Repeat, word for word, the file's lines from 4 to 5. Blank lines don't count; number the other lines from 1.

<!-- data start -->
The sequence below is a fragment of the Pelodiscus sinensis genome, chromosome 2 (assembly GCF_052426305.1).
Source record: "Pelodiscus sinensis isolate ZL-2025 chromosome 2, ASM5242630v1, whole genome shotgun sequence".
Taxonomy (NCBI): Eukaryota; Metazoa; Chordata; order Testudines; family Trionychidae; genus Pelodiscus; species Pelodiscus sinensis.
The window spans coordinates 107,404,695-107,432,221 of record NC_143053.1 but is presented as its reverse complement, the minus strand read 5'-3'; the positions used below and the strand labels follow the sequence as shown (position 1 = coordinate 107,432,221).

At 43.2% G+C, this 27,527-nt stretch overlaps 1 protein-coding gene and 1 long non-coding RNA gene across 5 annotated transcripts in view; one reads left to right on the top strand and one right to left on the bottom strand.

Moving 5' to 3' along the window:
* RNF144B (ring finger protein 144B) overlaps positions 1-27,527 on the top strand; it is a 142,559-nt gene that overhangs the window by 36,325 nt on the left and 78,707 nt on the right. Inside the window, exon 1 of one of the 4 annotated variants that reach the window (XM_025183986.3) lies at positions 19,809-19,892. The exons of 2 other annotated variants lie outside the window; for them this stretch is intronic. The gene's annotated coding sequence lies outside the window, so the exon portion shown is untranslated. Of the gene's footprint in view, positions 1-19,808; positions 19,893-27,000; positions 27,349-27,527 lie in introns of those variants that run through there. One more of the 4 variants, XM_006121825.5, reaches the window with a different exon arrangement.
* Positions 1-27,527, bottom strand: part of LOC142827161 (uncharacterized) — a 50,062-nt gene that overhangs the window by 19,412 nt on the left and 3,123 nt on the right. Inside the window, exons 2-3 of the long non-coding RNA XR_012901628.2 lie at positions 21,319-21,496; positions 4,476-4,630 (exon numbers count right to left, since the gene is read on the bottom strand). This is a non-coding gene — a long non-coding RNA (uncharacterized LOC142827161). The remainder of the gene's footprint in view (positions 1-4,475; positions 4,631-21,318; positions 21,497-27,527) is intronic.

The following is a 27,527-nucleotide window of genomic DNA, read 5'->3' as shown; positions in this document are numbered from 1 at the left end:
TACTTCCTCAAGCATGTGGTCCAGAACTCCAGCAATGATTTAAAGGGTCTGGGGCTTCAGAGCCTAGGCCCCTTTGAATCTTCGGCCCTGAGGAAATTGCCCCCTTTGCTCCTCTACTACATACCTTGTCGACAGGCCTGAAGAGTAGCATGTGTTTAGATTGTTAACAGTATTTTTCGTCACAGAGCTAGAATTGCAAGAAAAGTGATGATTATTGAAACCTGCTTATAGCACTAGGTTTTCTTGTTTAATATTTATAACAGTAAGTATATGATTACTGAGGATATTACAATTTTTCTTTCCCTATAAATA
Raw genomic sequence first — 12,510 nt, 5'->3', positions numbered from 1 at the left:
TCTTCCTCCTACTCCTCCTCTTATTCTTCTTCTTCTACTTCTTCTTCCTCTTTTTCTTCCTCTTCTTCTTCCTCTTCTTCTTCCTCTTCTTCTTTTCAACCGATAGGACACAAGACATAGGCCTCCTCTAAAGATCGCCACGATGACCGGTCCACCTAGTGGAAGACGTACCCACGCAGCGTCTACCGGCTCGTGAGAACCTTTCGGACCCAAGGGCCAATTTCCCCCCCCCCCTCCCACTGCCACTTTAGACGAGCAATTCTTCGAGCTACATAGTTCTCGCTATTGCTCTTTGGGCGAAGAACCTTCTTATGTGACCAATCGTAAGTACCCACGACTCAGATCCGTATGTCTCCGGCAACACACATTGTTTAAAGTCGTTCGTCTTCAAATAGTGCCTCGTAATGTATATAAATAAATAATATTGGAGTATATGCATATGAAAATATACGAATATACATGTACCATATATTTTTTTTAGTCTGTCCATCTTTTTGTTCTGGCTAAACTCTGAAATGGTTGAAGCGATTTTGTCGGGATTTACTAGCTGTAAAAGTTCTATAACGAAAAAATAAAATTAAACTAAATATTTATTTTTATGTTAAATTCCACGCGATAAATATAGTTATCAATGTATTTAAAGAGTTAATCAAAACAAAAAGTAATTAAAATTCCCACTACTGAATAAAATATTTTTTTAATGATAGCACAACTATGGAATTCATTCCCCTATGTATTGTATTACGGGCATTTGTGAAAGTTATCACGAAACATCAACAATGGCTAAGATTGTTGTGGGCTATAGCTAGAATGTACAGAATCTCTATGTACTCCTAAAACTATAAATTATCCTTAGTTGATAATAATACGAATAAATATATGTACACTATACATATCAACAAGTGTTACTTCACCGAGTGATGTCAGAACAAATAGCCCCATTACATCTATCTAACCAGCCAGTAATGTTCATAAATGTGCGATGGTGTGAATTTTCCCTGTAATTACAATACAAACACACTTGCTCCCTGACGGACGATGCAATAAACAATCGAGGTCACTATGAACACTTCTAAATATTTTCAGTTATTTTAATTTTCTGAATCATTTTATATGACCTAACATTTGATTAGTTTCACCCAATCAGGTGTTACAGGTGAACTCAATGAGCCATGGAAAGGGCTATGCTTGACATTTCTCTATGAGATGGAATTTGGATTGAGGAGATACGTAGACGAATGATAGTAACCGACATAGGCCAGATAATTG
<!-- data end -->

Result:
The window spans coordinates 107,404,695-107,432,221 of record NC_143053.1 but is presented as its reverse complement, the minus strand read 5'-3'; the positions used below and the strand labels follow the sequence as shown (position 1 = coordinate 107,432,221).

At 43.2% G+C, this 27,527-nt stretch overlaps 1 protein-coding gene and 1 long non-coding RNA gene across 5 annotated transcripts in view; one reads left to right on the top strand and one right to left on the bottom strand.